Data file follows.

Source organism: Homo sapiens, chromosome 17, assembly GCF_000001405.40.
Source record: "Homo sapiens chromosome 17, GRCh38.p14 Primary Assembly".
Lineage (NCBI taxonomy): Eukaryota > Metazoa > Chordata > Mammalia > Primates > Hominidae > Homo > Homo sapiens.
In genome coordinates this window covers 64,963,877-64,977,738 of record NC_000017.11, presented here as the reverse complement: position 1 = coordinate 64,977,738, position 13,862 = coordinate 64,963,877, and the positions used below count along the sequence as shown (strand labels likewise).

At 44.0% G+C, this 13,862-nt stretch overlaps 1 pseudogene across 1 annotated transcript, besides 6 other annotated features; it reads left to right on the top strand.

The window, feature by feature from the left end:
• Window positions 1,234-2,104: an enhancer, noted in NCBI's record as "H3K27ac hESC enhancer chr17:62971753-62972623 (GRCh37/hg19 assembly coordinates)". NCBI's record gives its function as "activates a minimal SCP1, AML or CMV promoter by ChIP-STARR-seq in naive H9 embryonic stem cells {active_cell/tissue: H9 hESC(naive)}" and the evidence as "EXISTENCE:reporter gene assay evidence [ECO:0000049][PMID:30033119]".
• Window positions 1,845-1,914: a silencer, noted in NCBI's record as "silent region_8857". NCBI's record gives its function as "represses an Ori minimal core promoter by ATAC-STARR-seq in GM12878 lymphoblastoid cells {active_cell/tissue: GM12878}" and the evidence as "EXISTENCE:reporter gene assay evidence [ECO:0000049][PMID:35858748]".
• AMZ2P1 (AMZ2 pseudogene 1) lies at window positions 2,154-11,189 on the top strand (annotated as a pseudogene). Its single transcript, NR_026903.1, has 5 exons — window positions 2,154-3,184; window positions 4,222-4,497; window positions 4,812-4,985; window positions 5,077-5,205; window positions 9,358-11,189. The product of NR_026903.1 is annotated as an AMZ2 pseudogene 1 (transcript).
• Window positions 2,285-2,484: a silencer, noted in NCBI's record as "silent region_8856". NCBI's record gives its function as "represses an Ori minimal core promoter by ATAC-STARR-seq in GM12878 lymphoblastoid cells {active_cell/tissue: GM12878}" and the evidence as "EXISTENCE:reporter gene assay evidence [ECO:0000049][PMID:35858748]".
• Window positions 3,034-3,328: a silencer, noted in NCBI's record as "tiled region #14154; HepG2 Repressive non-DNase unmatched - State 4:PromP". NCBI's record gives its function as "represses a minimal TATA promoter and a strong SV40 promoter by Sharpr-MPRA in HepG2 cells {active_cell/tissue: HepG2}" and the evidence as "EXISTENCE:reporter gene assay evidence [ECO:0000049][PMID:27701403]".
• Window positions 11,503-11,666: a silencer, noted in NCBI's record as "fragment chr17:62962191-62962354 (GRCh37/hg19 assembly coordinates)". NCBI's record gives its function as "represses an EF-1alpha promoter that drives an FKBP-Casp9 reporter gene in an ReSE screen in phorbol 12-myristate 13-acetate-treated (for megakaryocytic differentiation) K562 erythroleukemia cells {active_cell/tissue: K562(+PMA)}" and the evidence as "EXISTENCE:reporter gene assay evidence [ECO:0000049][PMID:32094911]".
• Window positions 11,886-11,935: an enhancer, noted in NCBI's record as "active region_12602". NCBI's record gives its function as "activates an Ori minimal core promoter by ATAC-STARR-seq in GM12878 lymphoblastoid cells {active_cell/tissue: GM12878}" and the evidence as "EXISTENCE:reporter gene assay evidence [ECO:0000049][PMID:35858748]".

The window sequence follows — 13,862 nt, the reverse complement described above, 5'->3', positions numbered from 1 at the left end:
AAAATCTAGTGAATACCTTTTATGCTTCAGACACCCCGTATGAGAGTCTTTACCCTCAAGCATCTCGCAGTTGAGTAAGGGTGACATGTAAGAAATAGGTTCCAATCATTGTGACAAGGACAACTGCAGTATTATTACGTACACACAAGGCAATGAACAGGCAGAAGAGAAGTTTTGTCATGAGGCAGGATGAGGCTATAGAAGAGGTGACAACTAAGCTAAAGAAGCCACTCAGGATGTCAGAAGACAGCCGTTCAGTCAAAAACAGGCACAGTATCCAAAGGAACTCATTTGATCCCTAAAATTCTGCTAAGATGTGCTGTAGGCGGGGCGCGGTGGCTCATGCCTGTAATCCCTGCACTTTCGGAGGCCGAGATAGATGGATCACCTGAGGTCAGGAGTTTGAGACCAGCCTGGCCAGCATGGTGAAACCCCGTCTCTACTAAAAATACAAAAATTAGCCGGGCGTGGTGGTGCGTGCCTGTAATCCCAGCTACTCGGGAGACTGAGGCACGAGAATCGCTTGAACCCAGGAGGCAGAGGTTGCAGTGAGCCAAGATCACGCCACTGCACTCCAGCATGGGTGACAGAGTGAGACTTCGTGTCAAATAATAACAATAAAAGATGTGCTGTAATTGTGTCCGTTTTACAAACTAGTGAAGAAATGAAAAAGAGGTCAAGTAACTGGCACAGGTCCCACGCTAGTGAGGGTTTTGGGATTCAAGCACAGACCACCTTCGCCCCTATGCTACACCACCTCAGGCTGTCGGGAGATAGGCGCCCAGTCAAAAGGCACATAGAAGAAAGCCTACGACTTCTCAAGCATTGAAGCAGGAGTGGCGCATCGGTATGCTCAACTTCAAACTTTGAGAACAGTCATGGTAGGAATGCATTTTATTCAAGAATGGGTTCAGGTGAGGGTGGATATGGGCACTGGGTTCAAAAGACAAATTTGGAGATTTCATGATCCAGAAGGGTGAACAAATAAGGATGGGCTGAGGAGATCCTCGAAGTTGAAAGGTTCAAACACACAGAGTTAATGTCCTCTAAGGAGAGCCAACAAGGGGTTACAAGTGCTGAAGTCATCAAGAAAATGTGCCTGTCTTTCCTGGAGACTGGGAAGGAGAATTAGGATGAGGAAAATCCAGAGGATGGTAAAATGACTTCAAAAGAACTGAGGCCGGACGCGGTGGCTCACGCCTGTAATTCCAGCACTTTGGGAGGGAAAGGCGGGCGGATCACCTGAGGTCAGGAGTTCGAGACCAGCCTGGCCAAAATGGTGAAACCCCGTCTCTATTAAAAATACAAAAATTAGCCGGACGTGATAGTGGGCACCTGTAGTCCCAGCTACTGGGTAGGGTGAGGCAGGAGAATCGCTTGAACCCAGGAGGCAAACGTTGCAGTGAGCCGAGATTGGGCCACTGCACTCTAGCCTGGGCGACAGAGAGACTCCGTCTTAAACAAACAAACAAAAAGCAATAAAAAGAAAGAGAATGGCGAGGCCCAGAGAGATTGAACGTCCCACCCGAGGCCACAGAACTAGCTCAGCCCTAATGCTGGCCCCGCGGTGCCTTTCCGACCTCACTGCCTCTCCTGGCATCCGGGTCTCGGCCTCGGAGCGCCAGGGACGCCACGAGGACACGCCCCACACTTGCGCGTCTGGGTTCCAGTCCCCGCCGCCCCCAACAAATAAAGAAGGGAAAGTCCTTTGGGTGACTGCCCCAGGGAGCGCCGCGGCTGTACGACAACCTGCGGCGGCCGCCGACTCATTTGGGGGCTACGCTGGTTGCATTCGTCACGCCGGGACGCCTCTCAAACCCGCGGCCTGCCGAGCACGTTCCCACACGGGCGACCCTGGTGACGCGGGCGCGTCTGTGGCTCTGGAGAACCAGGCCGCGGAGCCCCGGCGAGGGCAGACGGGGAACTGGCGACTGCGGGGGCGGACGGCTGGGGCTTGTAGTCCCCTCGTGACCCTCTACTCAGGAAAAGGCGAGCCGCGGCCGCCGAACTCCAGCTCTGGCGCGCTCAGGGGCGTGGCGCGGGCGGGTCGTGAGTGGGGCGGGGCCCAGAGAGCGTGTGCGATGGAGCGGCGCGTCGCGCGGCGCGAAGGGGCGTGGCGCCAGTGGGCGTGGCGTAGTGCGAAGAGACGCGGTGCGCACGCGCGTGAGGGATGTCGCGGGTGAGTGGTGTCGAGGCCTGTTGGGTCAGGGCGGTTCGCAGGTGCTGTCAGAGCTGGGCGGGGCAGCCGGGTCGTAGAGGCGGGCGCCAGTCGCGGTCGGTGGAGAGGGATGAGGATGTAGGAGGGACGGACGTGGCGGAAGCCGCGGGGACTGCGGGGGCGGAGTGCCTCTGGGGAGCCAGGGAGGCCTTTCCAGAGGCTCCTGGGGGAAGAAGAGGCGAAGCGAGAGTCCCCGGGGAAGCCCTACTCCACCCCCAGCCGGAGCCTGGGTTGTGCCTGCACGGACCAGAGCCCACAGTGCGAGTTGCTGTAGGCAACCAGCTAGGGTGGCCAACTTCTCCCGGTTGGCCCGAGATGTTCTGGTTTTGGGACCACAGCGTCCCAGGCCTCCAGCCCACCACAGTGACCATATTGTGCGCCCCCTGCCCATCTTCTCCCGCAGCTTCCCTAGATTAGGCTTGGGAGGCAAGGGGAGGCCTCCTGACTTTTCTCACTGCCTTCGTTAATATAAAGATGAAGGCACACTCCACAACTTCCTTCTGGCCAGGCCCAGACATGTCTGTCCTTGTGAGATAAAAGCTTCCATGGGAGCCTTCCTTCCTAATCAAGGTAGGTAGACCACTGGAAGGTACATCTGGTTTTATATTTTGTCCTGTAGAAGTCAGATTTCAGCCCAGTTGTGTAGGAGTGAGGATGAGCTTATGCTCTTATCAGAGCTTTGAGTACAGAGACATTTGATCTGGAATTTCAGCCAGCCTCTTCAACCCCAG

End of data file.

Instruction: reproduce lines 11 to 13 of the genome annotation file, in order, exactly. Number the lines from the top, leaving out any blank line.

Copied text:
• Window positions 3,034-3,328: a silencer, noted in NCBI's record as "tiled region #14154; HepG2 Repressive non-DNase unmatched - State 4:PromP". NCBI's record gives its function as "represses a minimal TATA promoter and a strong SV40 promoter by Sharpr-MPRA in HepG2 cells {active_cell/tissue: HepG2}" and the evidence as "EXISTENCE:reporter gene assay evidence [ECO:0000049][PMID:27701403]".
• Window positions 11,503-11,666: a silencer, noted in NCBI's record as "fragment chr17:62962191-62962354 (GRCh37/hg19 assembly coordinates)". NCBI's record gives its function as "represses an EF-1alpha promoter that drives an FKBP-Casp9 reporter gene in an ReSE screen in phorbol 12-myristate 13-acetate-treated (for megakaryocytic differentiation) K562 erythroleukemia cells {active_cell/tissue: K562(+PMA)}" and the evidence as "EXISTENCE:reporter gene assay evidence [ECO:0000049][PMID:32094911]".
• Window positions 11,886-11,935: an enhancer, noted in NCBI's record as "active region_12602". NCBI's record gives its function as "activates an Ori minimal core promoter by ATAC-STARR-seq in GM12878 lymphoblastoid cells {active_cell/tissue: GM12878}" and the evidence as "EXISTENCE:reporter gene assay evidence [ECO:0000049][PMID:35858748]".